There's no statistically significant difference between survival rates for heart attack patients at teaching and nonteaching hospitals, according to a recent study in Academic Medicine.
Previous studies have found that teaching hospitals produce better acute myocardial infarction (AMI) outcomes than nonteaching hospitals, but those analyses excluded patients transferred out of nonteaching hospitals and did not separate outcomes based on patient risk levels. The new study, conducted by researchers from Harvard Medical School and the University of Pennsylvania, aimed to determine whether admission to a teaching hospital was related to greater chance of survival, after accounting for patient transfers and the severity of their condition.
The study found the mortality rate was lower in minor teaching hospitals compared with nonteaching hospitals, but found no difference in rates between major hospitals, teaching hospitals and nonteaching hospitals.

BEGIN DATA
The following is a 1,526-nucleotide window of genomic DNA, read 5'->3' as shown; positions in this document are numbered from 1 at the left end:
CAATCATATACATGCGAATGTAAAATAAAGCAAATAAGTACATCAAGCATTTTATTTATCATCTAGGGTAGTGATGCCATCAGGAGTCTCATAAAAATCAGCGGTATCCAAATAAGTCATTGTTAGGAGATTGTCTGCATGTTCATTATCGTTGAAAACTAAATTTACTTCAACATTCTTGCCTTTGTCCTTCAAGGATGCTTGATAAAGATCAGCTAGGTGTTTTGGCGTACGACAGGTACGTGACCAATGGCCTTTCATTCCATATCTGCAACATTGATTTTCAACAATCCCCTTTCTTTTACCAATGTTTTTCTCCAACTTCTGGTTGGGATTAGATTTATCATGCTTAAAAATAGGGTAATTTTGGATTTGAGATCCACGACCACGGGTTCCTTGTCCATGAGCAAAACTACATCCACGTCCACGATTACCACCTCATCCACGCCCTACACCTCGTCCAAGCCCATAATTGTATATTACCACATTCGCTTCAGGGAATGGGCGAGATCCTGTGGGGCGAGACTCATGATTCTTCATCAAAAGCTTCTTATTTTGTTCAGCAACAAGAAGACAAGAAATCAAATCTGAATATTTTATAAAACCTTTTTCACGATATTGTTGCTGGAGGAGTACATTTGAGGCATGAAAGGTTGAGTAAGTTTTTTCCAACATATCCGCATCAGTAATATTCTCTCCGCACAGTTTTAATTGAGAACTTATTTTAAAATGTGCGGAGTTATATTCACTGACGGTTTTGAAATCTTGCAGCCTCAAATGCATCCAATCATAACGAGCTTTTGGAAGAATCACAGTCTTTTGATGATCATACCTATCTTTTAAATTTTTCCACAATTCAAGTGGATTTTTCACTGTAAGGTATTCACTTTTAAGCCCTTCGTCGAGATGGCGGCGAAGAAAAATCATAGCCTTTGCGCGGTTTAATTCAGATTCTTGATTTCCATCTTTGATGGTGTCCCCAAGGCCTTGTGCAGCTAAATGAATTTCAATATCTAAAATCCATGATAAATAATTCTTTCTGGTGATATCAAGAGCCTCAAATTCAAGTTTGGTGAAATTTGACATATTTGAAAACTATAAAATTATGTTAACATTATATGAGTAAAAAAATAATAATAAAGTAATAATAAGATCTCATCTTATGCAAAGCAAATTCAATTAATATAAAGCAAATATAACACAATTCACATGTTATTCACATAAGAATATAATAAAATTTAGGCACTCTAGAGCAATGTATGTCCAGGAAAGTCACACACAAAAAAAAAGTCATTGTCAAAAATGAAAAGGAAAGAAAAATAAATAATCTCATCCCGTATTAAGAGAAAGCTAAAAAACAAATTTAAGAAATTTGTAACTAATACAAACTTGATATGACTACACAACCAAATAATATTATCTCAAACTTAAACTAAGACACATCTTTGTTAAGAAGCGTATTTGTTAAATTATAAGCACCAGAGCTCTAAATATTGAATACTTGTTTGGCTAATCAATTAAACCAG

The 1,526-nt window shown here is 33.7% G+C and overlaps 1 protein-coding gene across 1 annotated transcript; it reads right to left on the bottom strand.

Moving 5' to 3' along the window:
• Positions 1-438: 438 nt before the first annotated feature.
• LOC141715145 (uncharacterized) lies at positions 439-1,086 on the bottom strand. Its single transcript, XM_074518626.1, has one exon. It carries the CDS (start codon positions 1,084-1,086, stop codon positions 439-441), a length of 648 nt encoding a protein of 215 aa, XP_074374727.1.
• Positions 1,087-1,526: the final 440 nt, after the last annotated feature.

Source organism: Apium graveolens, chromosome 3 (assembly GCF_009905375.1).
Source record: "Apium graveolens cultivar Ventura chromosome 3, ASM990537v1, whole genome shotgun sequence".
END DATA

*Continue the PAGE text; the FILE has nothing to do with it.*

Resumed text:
"After correctly accounting for the ability of nonteaching hospitals to appropriately transfer patients in need of different care, there was no survival benefit on average for initial admission to a teaching hospital for AMI," the researchers concluded. "Furthermore, higher-risk patients did not benefit from initial admission to teaching hospitals."
Related research shows that quality of care doesn't vary across hospital types, including at safety-net hospitals. A study published in August's Health Affairs found comparable mortality and readmission rates and identical heart failure mortality rates for safety nets and non-safety-net hospitals for acute myocardial infarction, heart failure and pneumonia patients.
To learn more:
- read the study
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